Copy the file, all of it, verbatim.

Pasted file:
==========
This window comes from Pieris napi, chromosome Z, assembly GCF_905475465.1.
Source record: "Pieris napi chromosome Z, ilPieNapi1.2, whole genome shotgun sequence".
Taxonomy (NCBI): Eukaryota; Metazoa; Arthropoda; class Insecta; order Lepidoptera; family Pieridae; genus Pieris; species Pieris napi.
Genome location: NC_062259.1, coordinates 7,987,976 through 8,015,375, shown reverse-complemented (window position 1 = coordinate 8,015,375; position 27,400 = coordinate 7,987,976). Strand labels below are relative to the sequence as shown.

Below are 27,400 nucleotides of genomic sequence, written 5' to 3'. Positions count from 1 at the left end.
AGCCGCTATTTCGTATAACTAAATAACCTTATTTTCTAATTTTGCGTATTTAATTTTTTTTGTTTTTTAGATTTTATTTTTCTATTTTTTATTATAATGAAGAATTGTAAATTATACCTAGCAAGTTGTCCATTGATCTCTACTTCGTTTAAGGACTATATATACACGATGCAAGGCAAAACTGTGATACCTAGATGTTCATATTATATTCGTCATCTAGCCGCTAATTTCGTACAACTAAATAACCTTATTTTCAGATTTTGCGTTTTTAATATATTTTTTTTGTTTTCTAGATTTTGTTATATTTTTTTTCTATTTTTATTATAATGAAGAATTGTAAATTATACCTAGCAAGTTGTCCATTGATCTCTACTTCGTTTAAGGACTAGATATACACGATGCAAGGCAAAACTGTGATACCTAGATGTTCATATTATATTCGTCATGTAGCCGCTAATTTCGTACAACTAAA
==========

This window comes from Pieris napi, chromosome Z, assembly GCF_905475465.1.
Source record: "Pieris napi chromosome Z, ilPieNapi1.2, whole genome shotgun sequence".
Taxonomy (NCBI): Eukaryota; Metazoa; Arthropoda; class Insecta; order Lepidoptera; family Pieridae; genus Pieris; species Pieris napi.
Genome location: NC_062259.1, coordinates 7,987,976 through 8,015,375, shown reverse-complemented (window position 1 = coordinate 8,015,375; position 27,400 = coordinate 7,987,976). Strand labels below are relative to the sequence as shown.

Below are 27,400 nucleotides of genomic sequence, written 5' to 3'. Positions count from 1 at the left end.
AGCCGCTATTTCGTATAACTAAATAACCTTATTTTCTAATTTTGCGTATTTAATTTTTTTTGTTTTTTAGATTTTATTTTTCTATTTTTTATTATAATGAAGAATTGTAAATTATACCTAGCAAGTTGTCCATTGATCTCTACTTCGTTTAAGGACTATATATACACGATGCAAGGCAAAACTGTGATACCTAGATGTTCATATTATATTCGTCATCTAGCCGCTAATTTCGTACAACTAAATAACCTTATTTTCAGATTTTGCGTTTTTAATATATTTTTTTTGTTTTCTAGATTTTGTTATATTTTTTTTCTATTTTTATTATAATGAAGAATTGTAAATTATACCTAGCAAGTTGTCCATTGATCTCTACTTCGTTTAAGGACTAGATATACACGATGCAAGGCAAAACTGTGATACCTAGATGTTCATATTATATTCGTCATGTAGCCGCTAATTTCGTACAACTAAA